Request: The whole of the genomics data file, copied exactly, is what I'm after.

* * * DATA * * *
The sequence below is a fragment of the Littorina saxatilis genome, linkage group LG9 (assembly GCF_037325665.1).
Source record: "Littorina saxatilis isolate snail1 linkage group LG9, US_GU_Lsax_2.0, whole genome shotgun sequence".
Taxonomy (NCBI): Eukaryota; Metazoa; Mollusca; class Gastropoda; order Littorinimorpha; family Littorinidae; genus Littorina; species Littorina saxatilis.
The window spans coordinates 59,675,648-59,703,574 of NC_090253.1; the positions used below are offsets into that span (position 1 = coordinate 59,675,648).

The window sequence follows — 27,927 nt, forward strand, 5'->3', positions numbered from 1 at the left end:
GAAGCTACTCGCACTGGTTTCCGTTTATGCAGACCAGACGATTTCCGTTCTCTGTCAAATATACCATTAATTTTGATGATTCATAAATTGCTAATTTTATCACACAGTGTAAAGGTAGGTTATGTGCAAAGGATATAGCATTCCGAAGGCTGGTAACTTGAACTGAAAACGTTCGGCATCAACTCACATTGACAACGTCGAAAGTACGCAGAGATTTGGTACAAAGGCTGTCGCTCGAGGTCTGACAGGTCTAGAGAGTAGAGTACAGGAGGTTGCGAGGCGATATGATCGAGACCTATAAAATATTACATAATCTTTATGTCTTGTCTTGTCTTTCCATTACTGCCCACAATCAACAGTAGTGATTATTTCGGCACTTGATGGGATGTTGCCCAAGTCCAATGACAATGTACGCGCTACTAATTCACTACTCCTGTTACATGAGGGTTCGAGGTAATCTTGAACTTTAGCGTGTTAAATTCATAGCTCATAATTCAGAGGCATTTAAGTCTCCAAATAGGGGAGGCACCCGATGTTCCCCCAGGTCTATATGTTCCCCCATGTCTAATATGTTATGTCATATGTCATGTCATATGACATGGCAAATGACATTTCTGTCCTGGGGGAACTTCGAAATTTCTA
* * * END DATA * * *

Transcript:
The sequence below is a fragment of the Littorina saxatilis genome, linkage group LG9 (assembly GCF_037325665.1).
Source record: "Littorina saxatilis isolate snail1 linkage group LG9, US_GU_Lsax_2.0, whole genome shotgun sequence".
Taxonomy (NCBI): Eukaryota; Metazoa; Mollusca; class Gastropoda; order Littorinimorpha; family Littorinidae; genus Littorina; species Littorina saxatilis.
The window spans coordinates 59,675,648-59,703,574 of NC_090253.1; the positions used below are offsets into that span (position 1 = coordinate 59,675,648).

The window sequence follows — 27,927 nt, forward strand, 5'->3', positions numbered from 1 at the left end:
GAAGCTACTCGCACTGGTTTCCGTTTATGCAGACCAGACGATTTCCGTTCTCTGTCAAATATACCATTAATTTTGATGATTCATAAATTGCTAATTTTATCACACAGTGTAAAGGTAGGTTATGTGCAAAGGATATAGCATTCCGAAGGCTGGTAACTTGAACTGAAAACGTTCGGCATCAACTCACATTGACAACGTCGAAAGTACGCAGAGATTTGGTACAAAGGCTGTCGCTCGAGGTCTGACAGGTCTAGAGAGTAGAGTACAGGAGGTTGCGAGGCGATATGATCGAGACCTATAAAATATTACATAATCTTTATGTCTTGTCTTGTCTTTCCATTACTGCCCACAATCAACAGTAGTGATTATTTCGGCACTTGATGGGATGTTGCCCAAGTCCAATGACAATGTACGCGCTACTAATTCACTACTCCTGTTACATGAGGGTTCGAGGTAATCTTGAACTTTAGCGTGTTAAATTCATAGCTCATAATTCAGAGGCATTTAAGTCTCCAAATAGGGGAGGCACCCGATGTTCCCCCAGGTCTATATGTTCCCCCATGTCTAATATGTTATGTCATATGTCATGTCATATGACATGGCAAATGACATTTCTGTCCTGGGGGAACTTCGAAATTTCTA